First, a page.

A senior reflection on three meaningful Easter tunes

“The night is dark, and I am far from home. Direct my feet; I do not ask to see the distant scene, one step enough for me. So lead me onward, Lord, and hear my plea.”

–“Lead, Kindly Light” by Steven C. Warner; text by Cardinal Newman

As I look forward to graduation, there have been many moments in which memories from the years with this incredible group of talented young individuals have filled me with both joy and sadness. I remember stepping into my role as Folk Choir percussionist in 2017 on the choir’s Heartland tour, and receiving an incredible amount of affirmation and support from my fellow choir members and my percussion mentor, Nick Munsen. I remember saying goodbye to the seniors after the last visit to the Grotto and Basilica loft, and tearfully hugging the men and women that had grown alongside me, taught me, and prayed with me for one year or two. I remember praying “Day is Done” every Thursday night for three academic years after rehearsal. I remember singing “Hallelujah, My Father” from memory during communion; each time I was impacted by this beautiful framing of humanity as the children of God, who put him to death but are paradoxically redeemed by the sacrifice.

In 329 Coleman-Morse after each rehearsal, the lights would go out and the community of friends, students, musicians, and children of God would raise their voices in a manner so unpolitical and so prayerful, that beauty seemed to have the upper hand against my other stressors and cares. Over the years, our weekly commitment to helping the congregation to pray and to realize the encounter with Christ which occurs in the liturgical celebration has afforded me a deeper perspective on just what it means to be a liturgical musician: that it is essential to keep relationship with Christ at the center of our ministerial practice.

As one of Folk Choir’s most important, special, and tradition-filled times of the year, Holy Week expectedly brought with it a mix of emotions for me as a senior. It was on this Easter Sunday at the 9 pm student Mass when many of these emotions were realized and given a voice. The choir loft is the place from which the noise of our prayer issues forth, and on this night it seemed more crowded than usual. I stood alongside my fellow choir members, reflecting on and inviting the congregation to reimagine the events of the Resurrection as both concrete historical events and events that, in some way, transcend time and have meaning for our human state in the world today. There were three particular pieces in which the synergy of lyrics and musical structure was so potent that I was moved to a number of rational and emotional realizations as we sang in the Basilica that night. These three songs have been integral to my Easter experience over the past three years, and were certainly the most poignant opportunities for theological and spiritual reflection for me this past Easter Weekend.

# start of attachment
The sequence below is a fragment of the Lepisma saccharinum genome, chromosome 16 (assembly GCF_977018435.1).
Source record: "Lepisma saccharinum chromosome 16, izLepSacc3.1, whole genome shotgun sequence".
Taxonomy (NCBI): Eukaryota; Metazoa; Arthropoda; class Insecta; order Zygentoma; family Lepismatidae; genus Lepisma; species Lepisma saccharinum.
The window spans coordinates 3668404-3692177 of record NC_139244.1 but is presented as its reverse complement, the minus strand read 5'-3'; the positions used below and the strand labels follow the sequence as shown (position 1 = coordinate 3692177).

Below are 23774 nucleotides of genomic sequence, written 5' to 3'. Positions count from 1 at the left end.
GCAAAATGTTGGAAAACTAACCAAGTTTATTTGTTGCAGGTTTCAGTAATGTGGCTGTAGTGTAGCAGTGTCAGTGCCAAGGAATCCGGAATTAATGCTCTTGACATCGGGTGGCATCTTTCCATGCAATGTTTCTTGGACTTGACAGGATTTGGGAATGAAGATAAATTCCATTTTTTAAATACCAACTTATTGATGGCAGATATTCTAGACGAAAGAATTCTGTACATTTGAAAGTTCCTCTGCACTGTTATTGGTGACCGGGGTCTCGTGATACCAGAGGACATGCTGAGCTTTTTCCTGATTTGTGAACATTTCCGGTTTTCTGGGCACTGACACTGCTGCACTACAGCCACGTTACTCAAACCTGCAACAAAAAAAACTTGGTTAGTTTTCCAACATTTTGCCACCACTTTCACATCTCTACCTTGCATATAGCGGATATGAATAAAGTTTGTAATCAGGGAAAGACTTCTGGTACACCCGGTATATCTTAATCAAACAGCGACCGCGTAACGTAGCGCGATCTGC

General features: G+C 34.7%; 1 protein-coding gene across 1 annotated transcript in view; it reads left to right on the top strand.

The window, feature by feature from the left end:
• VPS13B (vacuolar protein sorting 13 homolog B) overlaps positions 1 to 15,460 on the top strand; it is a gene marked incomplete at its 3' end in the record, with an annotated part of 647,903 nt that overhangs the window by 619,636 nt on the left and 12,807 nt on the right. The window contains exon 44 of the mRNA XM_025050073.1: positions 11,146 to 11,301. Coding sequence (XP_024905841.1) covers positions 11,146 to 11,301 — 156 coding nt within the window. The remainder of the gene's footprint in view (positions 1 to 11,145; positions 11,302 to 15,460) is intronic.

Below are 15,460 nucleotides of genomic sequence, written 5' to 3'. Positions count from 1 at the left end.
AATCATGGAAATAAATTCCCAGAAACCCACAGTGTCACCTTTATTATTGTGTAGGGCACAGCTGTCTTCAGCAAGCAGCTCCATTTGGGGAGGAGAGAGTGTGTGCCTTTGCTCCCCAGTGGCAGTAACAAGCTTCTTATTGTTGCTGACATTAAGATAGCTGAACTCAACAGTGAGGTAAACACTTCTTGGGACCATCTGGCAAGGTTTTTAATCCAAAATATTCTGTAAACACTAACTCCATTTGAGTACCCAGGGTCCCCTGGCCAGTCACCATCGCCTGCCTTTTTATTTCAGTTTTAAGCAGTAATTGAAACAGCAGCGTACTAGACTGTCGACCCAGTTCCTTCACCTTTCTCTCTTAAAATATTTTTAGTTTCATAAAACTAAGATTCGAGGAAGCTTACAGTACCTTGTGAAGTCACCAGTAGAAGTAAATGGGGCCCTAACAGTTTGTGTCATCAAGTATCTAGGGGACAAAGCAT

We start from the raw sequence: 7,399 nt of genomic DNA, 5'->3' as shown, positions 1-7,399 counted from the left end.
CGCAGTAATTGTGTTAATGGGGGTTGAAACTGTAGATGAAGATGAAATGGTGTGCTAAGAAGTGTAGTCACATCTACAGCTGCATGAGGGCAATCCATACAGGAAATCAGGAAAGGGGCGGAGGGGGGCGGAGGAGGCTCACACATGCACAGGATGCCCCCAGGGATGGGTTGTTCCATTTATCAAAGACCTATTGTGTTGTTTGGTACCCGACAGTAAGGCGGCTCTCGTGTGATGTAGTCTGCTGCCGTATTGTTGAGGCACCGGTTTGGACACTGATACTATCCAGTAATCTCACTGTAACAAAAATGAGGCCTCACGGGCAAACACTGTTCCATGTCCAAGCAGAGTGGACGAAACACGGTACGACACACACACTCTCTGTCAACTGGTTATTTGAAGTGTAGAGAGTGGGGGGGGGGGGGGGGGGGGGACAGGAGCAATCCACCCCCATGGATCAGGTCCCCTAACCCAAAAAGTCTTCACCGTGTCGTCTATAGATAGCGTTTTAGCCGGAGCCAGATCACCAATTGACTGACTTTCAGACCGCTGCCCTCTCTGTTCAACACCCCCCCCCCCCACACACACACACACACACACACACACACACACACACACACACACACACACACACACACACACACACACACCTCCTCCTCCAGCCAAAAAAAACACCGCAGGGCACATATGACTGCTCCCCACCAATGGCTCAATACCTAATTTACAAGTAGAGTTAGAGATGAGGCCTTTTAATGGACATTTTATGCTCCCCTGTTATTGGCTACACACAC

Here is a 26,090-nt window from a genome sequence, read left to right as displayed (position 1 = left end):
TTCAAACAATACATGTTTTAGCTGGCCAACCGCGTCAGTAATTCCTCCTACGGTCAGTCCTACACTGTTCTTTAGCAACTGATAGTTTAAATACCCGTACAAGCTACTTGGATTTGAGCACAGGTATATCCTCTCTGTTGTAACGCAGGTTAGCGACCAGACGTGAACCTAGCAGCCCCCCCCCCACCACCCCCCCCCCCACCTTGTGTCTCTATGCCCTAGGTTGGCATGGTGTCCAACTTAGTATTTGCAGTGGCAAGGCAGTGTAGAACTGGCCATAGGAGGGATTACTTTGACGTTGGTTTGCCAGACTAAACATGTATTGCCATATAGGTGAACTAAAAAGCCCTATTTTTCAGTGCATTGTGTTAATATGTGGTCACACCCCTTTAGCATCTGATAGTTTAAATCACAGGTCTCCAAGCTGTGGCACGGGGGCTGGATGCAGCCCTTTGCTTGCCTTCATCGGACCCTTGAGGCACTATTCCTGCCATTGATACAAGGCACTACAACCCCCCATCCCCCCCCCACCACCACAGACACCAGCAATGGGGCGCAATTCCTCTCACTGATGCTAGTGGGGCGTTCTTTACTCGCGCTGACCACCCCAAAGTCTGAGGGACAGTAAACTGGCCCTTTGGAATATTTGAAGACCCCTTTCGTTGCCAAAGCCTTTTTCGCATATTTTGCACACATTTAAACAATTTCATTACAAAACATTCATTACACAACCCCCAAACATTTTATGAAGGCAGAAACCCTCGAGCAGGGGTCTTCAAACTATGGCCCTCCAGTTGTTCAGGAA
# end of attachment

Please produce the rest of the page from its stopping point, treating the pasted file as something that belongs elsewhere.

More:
“Jesus Lives:” “Jesus lives; thy terrors, now, can, O Death, no more appall us. Jesus lives, by this we know, thou, o grave, cannot enthrall us. Alleluia.” The musical texture of the instrumental describes the laying of one (Christ) to rest in death, but this instrumental does not end the piece. The fourth verse enters and I was gripped by the profound notion presented therein: that a man, a savior, could die and rise again, and that this historical event has ramifications for my own death. Namely, that perhaps I, too, will one day rise from my state of death.

“Jesus Christ is Risen Today:” This theme of rising with Christ was echoed in our closing hymn: “Died like him, with him we rise; Alleluia. Ours: the cross, the grave, the skies; Alleluia.” Even now as I reflect on this Easter experience, I am both at peace and haunted by this notion: perhaps I, too, will rise one day.

Out of Darkness:” “Let your sadness be no more; Christ has opened heaven’s door. Death has no more power to slay; this is resurrection day! Out of Darkness, God has called us, claimed by Christ as God’s own people. Holy nation, royal priesthood, walking in God’s marvelous light. Amen.” This was perhaps the most powerful and moving song in our Easter repertoire from a musical standpoint, and it filled me with great joy to sing it on Sunday night. However, I was also confronted with the truth that this would be the last time I would sing this song with my beloved Folk Choir. The piece brought with it a certain sense of euphoria alongside feelings of deep fulfillment, and also sadness, as though a sort of tremendous culmination of not just a forty-day Lent but a three-year experience of Folk Choir Easters were drawing to a close at the same time, and it made sense to be a little sad even on such a joyous day.

These songs, these people, and these memories are ones that I will carry with me as I move away next year. I have been blessed beyond measure to be a part of this loving and beautiful community for these past years, and am incredibly grateful to Steve and Karen for all of their intentionality in forming such a loving, affirming, and welcoming choir family. Blessings to all choir members past and present who have contributed in small and large ways to who I am today.

Saint Cecilia, pray for us. Saint Brigid, pray for us. All you holy men and women, pray for us.

Andrew Skiff is a senior studying music and theology at the University of Notre Dame. He enjoys singing, composing, and biking, and has a passion for Sacred Music and the liturgy. Contact him at askiff@nd.edu